Relying on accurate weather forecasts & Fumbling the Statistics

Tim Harford has an interesting blog on weather and the accuracy of forecasts. However, he does not look at two aspects.

1. The Consequence of Reliance

Harford comments

“A recent case in point: Bournemouth’s woes during the bank holiday at the end of May. The Met Office predicted storms, but the beach resort in fact enjoyed the sunniest day of the year. Bournemouth’s tourist office reckons the town missed out on at least 25,000 visitors and more than £1m of revenue as a result. Subtler losses and gains were registered by the would-be tourists, and the lucky ones who enjoyed both a sunny day and a quieter beach.”

Imagine if this had been the USA. Would the BBC have received class-action suits unless every 2 minute weather forecast had the sub-titled with long sentances about only being an opinion, and no responsibility held for the accuracy. Would they also become increasingly like prophesies from the Delphic Oracle?

2. The Statistical Interpretation.

Harford says

MIT economist Michael Greenstone has studied the impact of local temperature surges on deaths in both India and the US. He calculates that a year with one extra “heatwave” day – temperatures above 32°C instead of 12°C-15°C – would raise the annual death rate by eight per million in the US. In India, the temperature vulnerability is more than five times higher, notably in rural areas where agriculture suffers and wages drop.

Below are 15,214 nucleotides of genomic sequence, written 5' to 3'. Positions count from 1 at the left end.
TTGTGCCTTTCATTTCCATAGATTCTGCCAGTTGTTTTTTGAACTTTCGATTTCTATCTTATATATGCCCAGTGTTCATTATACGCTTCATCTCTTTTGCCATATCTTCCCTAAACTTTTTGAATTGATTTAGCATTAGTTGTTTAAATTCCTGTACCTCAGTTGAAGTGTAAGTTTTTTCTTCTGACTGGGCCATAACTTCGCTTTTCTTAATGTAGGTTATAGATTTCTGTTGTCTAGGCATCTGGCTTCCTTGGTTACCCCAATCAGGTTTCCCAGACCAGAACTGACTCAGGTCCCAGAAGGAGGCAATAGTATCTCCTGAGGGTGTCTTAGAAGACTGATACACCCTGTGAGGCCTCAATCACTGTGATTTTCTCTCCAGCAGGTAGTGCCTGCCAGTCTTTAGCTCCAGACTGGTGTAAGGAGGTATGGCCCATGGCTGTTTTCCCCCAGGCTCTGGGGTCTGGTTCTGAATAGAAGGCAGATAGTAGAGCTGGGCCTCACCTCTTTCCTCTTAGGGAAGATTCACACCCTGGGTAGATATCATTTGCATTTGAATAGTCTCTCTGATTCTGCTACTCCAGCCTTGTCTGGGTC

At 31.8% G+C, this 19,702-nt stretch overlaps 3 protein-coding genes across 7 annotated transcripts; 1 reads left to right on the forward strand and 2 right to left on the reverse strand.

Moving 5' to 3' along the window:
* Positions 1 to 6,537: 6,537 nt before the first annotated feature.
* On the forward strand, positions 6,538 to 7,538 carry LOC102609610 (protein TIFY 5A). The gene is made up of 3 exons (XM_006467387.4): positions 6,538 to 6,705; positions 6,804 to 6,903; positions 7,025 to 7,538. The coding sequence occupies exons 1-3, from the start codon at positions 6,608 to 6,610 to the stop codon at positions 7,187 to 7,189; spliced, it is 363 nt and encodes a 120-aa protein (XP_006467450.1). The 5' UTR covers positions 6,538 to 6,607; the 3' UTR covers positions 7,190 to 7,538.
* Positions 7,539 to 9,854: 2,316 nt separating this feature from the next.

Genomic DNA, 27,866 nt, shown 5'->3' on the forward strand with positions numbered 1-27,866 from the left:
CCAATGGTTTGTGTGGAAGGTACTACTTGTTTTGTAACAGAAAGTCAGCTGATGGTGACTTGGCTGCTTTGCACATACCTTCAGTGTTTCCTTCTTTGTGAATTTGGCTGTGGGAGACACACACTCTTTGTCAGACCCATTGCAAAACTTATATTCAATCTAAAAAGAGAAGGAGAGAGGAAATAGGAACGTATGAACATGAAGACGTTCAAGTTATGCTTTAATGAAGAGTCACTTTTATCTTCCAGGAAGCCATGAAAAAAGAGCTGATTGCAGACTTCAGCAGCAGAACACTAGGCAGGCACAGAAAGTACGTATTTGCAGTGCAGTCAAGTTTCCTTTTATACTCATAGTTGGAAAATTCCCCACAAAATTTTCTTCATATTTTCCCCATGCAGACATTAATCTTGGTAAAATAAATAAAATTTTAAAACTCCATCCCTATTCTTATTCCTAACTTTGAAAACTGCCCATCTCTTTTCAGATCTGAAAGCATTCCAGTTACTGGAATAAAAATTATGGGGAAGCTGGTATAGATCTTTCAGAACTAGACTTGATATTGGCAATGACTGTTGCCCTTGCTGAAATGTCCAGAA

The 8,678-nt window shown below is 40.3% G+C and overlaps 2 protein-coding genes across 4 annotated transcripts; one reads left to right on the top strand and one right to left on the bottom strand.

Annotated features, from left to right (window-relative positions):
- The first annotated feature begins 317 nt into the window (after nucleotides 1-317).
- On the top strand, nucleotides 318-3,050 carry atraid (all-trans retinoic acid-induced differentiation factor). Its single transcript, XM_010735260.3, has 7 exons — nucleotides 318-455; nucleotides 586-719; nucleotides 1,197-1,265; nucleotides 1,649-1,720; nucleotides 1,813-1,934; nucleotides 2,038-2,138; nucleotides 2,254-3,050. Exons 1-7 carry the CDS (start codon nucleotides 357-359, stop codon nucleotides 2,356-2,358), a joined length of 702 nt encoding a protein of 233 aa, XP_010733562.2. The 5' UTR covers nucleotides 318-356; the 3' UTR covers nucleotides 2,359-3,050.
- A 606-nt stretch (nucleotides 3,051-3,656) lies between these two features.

The population of the USA is around 320 million. So an extra day of heatwave will cause 2.5% of the population to drop dead.

In India the 5 times higher vulnerability means that one-eighth of the population could be wiped out. Or is could mean that the death rate is only one third higher, allowing for the population is 4 nearly times that of the US.

Maybe the USA figure should be 8,000 and not 8,000,000. It is a shame someone cannot sense check these figures, as Harford has some interesting insights on his blog at the FT.

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